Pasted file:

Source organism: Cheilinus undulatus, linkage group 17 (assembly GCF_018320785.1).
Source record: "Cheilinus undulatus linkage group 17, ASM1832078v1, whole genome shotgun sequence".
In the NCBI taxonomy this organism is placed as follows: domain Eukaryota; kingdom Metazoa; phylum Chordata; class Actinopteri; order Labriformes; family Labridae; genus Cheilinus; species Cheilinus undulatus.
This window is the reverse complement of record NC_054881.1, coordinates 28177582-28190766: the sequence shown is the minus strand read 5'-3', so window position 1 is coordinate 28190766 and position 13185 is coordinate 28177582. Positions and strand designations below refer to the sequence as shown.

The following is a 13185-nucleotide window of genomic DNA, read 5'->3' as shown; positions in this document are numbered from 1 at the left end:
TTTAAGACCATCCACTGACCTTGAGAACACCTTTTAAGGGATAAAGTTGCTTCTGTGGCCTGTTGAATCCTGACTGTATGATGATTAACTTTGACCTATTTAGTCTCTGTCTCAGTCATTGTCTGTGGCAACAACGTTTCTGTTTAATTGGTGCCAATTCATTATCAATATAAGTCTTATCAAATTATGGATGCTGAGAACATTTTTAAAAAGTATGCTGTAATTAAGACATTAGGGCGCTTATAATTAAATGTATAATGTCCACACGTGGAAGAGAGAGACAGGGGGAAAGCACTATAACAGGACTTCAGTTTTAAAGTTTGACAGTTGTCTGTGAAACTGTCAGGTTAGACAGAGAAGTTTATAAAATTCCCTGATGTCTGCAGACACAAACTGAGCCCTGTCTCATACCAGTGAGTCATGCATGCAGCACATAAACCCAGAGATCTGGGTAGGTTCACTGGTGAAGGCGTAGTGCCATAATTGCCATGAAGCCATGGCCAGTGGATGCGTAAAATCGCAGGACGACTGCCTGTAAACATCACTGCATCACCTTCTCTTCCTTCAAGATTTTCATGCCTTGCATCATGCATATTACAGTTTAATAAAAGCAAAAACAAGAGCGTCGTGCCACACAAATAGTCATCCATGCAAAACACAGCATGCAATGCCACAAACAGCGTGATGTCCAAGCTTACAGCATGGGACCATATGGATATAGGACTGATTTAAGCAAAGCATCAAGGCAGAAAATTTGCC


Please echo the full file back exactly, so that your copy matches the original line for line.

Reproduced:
Source organism: Cheilinus undulatus, linkage group 17 (assembly GCF_018320785.1).
Source record: "Cheilinus undulatus linkage group 17, ASM1832078v1, whole genome shotgun sequence".
In the NCBI taxonomy this organism is placed as follows: domain Eukaryota; kingdom Metazoa; phylum Chordata; class Actinopteri; order Labriformes; family Labridae; genus Cheilinus; species Cheilinus undulatus.
This window is the reverse complement of record NC_054881.1, coordinates 28177582-28190766: the sequence shown is the minus strand read 5'-3', so window position 1 is coordinate 28190766 and position 13185 is coordinate 28177582. Positions and strand designations below refer to the sequence as shown.

The following is a 13185-nucleotide window of genomic DNA, read 5'->3' as shown; positions in this document are numbered from 1 at the left end:
TTTAAGACCATCCACTGACCTTGAGAACACCTTTTAAGGGATAAAGTTGCTTCTGTGGCCTGTTGAATCCTGACTGTATGATGATTAACTTTGACCTATTTAGTCTCTGTCTCAGTCATTGTCTGTGGCAACAACGTTTCTGTTTAATTGGTGCCAATTCATTATCAATATAAGTCTTATCAAATTATGGATGCTGAGAACATTTTTAAAAAGTATGCTGTAATTAAGACATTAGGGCGCTTATAATTAAATGTATAATGTCCACACGTGGAAGAGAGAGACAGGGGGAAAGCACTATAACAGGACTTCAGTTTTAAAGTTTGACAGTTGTCTGTGAAACTGTCAGGTTAGACAGAGAAGTTTATAAAATTCCCTGATGTCTGCAGACACAAACTGAGCCCTGTCTCATACCAGTGAGTCATGCATGCAGCACATAAACCCAGAGATCTGGGTAGGTTCACTGGTGAAGGCGTAGTGCCATAATTGCCATGAAGCCATGGCCAGTGGATGCGTAAAATCGCAGGACGACTGCCTGTAAACATCACTGCATCACCTTCTCTTCCTTCAAGATTTTCATGCCTTGCATCATGCATATTACAGTTTAATAAAAGCAAAAACAAGAGCGTCGTGCCACACAAATAGTCATCCATGCAAAACACAGCATGCAATGCCACAAACAGCGTGATGTCCAAGCTTACAGCATGGGACCATATGGATATAGGACTGATTTAAGCAAAGCATCAAGGCAGAAAATTTGCC